Looking Backward to Move Forward: Effects of Acknowledgment of Victimhood on Readiness to Compromise for Peace in the Protracted Israeli–Palestinian Conflict

Boaz Hameiri, Arie Nadler*

*Corresponding author for this work

Research output: Contribution to journalArticlepeer-review

Abstract

Two large-scale surveys conducted in Israel (Study 1A) and the Palestinian Authority (Study 1B) show that the belief by group members that people in the “enemy” group acknowledge their victimhood (i.e., Holocaust and Nakba for Jews and Palestinians, respectively) is associated with Israeli-Jews’ readiness to accept responsibility for Palestinian sufferings and offer apologies. For Palestinians, this belief is linked to a perceived higher likelihood of a reconciled future with Israelis. Three field experiments demonstrate that a manipulated high level of acknowledgment of Jewish victimhood by Palestinians (Studies 2 and 4) and of Palestinian victimhood by Israeli-Jews (Study 3) caused greater readiness to make concessions for the sake of peace on divisive issues (e.g., Jerusalem, the 1967 borders, the right of return) and increased conciliatory attitudes. Additional analyses indicate the mediating role of increased trust and reduced emotional needs in these relationships.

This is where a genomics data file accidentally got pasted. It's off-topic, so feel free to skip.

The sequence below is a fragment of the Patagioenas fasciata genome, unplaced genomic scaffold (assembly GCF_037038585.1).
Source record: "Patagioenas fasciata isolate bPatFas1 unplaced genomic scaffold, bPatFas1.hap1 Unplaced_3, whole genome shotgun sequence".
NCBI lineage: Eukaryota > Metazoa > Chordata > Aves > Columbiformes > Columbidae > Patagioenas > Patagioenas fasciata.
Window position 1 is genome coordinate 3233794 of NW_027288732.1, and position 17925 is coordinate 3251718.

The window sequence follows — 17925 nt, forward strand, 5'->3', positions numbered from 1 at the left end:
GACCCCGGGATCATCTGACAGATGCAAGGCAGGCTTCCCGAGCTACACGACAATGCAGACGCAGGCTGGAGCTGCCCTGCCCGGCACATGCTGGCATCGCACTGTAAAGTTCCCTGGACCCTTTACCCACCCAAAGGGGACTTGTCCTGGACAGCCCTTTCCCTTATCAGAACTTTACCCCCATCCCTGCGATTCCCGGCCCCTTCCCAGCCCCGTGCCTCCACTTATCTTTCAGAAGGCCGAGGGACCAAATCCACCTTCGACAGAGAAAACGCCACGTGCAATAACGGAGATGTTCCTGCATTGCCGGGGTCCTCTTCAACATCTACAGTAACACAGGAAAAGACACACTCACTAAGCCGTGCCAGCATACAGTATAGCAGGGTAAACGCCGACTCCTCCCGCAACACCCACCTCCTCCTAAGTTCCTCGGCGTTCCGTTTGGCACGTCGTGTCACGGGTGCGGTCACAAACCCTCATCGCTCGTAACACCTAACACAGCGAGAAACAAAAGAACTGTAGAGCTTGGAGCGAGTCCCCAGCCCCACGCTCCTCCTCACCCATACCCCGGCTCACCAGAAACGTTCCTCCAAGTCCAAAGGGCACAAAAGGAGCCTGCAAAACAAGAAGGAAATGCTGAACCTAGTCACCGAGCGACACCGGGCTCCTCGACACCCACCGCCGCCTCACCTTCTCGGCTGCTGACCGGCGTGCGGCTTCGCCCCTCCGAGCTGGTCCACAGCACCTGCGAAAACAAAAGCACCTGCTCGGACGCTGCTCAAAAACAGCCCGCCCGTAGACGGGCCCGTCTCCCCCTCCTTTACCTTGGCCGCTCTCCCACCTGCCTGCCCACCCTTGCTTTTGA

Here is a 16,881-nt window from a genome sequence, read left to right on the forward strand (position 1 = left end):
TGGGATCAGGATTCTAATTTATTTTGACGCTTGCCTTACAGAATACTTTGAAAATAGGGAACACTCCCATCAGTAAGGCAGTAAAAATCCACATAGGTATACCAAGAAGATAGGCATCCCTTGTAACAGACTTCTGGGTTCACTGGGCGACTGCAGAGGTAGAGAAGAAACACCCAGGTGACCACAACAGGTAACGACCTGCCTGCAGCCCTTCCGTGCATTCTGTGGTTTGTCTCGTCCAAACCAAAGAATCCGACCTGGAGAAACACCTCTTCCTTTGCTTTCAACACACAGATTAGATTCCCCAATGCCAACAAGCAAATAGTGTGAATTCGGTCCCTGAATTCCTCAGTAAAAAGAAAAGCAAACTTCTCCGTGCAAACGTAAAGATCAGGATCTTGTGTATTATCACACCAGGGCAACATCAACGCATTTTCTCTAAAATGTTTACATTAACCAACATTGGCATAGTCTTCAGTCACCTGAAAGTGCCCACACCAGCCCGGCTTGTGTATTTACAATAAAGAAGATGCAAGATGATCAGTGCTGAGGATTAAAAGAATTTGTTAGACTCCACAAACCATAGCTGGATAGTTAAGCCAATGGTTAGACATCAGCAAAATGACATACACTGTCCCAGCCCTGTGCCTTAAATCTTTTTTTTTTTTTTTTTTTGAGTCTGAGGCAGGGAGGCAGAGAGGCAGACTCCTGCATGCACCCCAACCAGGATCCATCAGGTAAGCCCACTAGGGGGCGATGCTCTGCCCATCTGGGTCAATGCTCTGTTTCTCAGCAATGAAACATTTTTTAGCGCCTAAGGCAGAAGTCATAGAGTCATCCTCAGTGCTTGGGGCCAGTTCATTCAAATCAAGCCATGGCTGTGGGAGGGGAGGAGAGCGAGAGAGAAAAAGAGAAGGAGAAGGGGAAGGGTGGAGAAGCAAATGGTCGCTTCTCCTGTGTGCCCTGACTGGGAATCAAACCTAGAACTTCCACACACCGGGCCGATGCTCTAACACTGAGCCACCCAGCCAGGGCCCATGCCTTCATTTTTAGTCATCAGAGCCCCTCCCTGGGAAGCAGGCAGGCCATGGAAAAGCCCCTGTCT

Original languageEnglish
Pages (from-to)555-569
Number of pages15
JournalPersonality and Social Psychology Bulletin
Volume43
Issue number4
DOIs
StatePublished - 1 Apr 2017

Keywords

  • competitive victimhood
  • intractable conflict
  • needs-based model
  • psychological barriers
  • psychological intervention
  • victimhood acknowledgment

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